Richard Edelson '66
A Search-and-Destroy Cancer Weapon
When Richard Edelson '66 was named director of the Yale Cancer Center in June, he was described as "a world-class investigator" by David Kessler, dean of the Yale Medical School. Edelson will put those investigative skills to the test when trials begin on a new treatment that could be a breakthrough in fighting lung cancer.
Edelson is internationally known for his work in immunotherapy as a treatment for cancer. A professor and chair of dermatology at Yale, he describes immunotherapy as "using the power of the immune system to fight a cancer, to destroy or control its growth."
The Yale School of Medicine graduate is credited with developing a widely used treatment for cutaneous T-cell lymphoma -- a potentially fatal disease caused by malignant T lymphocytes that initially affect the skin before disseminating throughout the body. Edelson and his research team devised and implemented the first FDA-approved selective immunotherapy for any cancer, a treatment now called transimmunization.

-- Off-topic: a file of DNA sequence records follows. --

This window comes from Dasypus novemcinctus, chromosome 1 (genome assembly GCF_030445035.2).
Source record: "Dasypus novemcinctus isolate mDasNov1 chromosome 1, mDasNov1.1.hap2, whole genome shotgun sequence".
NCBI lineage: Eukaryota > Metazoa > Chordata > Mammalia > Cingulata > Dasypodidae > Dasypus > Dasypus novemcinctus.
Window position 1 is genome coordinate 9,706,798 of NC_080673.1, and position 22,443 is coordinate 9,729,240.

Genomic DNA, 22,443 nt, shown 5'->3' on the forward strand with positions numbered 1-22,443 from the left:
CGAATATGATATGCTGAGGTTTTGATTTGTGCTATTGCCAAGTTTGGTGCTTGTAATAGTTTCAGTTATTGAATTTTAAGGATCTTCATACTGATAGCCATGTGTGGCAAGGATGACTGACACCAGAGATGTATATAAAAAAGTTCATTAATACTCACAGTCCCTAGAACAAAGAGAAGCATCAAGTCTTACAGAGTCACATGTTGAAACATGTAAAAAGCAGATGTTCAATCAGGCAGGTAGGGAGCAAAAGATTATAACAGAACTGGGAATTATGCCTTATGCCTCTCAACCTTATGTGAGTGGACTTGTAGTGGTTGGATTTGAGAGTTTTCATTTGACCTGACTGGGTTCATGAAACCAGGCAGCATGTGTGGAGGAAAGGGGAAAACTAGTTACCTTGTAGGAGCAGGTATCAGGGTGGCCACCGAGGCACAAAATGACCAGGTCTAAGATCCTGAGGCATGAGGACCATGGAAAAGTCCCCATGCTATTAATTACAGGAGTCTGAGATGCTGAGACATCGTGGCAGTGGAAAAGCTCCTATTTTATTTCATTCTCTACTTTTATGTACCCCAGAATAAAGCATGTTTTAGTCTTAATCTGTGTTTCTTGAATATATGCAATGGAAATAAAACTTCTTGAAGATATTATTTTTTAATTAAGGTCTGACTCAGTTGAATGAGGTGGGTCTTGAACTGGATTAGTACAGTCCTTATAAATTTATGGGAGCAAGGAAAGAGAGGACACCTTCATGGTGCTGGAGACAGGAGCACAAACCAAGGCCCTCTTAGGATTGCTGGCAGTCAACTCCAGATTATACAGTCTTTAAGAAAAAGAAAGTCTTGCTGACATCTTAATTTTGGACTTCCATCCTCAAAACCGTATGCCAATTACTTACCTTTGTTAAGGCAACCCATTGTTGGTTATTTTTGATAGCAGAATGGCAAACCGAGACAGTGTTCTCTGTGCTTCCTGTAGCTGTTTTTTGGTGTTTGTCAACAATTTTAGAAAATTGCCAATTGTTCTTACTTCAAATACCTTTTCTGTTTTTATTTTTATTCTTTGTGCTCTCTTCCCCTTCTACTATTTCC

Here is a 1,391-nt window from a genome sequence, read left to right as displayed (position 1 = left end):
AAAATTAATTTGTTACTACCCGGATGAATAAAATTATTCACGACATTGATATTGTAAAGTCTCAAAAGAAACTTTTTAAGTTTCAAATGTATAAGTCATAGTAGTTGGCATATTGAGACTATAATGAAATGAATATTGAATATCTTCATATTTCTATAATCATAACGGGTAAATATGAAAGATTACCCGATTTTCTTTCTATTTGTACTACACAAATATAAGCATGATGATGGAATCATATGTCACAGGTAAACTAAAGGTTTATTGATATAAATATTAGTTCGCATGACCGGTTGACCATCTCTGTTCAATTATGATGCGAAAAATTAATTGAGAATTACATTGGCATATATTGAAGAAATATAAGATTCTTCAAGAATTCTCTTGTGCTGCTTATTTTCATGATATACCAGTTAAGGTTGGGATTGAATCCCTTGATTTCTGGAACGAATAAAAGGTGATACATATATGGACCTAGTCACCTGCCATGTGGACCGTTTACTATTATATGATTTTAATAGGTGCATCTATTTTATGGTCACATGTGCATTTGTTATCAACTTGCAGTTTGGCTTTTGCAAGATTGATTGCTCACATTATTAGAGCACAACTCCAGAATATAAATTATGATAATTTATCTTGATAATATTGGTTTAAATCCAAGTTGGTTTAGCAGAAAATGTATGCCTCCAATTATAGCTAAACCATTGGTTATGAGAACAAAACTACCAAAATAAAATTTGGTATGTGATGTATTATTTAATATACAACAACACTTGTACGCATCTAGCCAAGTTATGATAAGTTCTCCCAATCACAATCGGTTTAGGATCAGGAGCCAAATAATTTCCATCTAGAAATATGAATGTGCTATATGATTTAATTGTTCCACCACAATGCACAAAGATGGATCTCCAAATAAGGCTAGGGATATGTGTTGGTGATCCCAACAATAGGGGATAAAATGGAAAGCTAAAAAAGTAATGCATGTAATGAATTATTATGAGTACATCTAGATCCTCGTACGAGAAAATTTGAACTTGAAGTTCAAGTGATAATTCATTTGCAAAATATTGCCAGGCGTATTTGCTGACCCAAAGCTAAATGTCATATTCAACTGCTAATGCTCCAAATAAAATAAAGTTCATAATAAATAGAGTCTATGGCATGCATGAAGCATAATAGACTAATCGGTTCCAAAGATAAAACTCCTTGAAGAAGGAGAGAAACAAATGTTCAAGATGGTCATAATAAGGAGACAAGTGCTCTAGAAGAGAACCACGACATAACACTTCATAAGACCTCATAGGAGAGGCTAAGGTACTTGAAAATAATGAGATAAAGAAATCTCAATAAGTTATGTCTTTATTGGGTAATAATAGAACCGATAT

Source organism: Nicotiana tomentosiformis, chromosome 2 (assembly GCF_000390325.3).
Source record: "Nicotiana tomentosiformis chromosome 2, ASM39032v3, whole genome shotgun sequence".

"Active immunotherapy is like a vaccination against cancer. You're trying to stimulate the patient's own immune system to fight its own battle," Edelson said. "Typically, we think of vaccination as a means of preventing a disease from starting. It is much more challenging to immunize a patient against a cancer that has already established a foothold in the body, but that is the reality and the necessity."
Pending approval by Yale's human investigation ethics committee, Edelson and the Yale Cancer Center team are planning to conduct clinical trials in 20 lung cancer patients, each with an advanced form of malignancy. Through transimmunization, extracts of a patient's cancerous cells are combined with his or her normal cells to form a "cellular vaccine." This personalized vaccine can then be administered by simple injection. "By stimulating the patient's own T cells to better respond to the cancer, an ongoing immunologic attack against the malignant cells can be initiated. At their best, these vigilant anti-cancer T cells have much better vision than we clinicians do. They can find and destroy the Ôneedle in the haystack' -- microscopic collections of residual cancer cells capable of expanding lethally," Edelson explained.